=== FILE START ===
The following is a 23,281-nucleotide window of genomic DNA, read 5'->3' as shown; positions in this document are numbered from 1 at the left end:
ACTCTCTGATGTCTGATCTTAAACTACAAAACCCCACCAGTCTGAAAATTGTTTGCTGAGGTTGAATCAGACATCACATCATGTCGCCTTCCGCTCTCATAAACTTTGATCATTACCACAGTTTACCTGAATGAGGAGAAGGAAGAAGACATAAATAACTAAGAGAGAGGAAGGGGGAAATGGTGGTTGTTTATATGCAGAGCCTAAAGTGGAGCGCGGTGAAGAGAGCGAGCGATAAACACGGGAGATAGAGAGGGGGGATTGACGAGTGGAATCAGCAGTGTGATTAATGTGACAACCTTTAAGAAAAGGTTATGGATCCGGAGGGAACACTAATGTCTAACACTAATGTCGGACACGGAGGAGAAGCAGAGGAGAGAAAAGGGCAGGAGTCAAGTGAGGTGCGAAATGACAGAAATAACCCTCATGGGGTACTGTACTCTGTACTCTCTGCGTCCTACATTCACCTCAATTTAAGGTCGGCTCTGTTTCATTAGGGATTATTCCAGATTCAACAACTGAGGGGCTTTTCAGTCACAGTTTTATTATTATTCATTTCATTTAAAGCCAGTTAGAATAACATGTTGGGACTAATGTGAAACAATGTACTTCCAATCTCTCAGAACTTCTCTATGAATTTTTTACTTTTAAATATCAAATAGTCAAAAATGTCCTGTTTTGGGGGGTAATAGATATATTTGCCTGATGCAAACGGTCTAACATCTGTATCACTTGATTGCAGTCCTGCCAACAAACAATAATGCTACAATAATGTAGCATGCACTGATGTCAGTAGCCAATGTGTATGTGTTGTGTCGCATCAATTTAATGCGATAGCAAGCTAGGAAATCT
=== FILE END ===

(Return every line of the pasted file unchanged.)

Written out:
The following is a 23,281-nucleotide window of genomic DNA, read 5'->3' as shown; positions in this document are numbered from 1 at the left end:
ACTCTCTGATGTCTGATCTTAAACTACAAAACCCCACCAGTCTGAAAATTGTTTGCTGAGGTTGAATCAGACATCACATCATGTCGCCTTCCGCTCTCATAAACTTTGATCATTACCACAGTTTACCTGAATGAGGAGAAGGAAGAAGACATAAATAACTAAGAGAGAGGAAGGGGGAAATGGTGGTTGTTTATATGCAGAGCCTAAAGTGGAGCGCGGTGAAGAGAGCGAGCGATAAACACGGGAGATAGAGAGGGGGGATTGACGAGTGGAATCAGCAGTGTGATTAATGTGACAACCTTTAAGAAAAGGTTATGGATCCGGAGGGAACACTAATGTCTAACACTAATGTCGGACACGGAGGAGAAGCAGAGGAGAGAAAAGGGCAGGAGTCAAGTGAGGTGCGAAATGACAGAAATAACCCTCATGGGGTACTGTACTCTGTACTCTCTGCGTCCTACATTCACCTCAATTTAAGGTCGGCTCTGTTTCATTAGGGATTATTCCAGATTCAACAACTGAGGGGCTTTTCAGTCACAGTTTTATTATTATTCATTTCATTTAAAGCCAGTTAGAATAACATGTTGGGACTAATGTGAAACAATGTACTTCCAATCTCTCAGAACTTCTCTATGAATTTTTTACTTTTAAATATCAAATAGTCAAAAATGTCCTGTTTTGGGGGGTAATAGATATATTTGCCTGATGCAAACGGTCTAACATCTGTATCACTTGATTGCAGTCCTGCCAACAAACAATAATGCTACAATAATGTAGCATGCACTGATGTCAGTAGCCAATGTGTATGTGTTGTGTCGCATCAATTTAATGCGATAGCAAGCTAGGAAATCT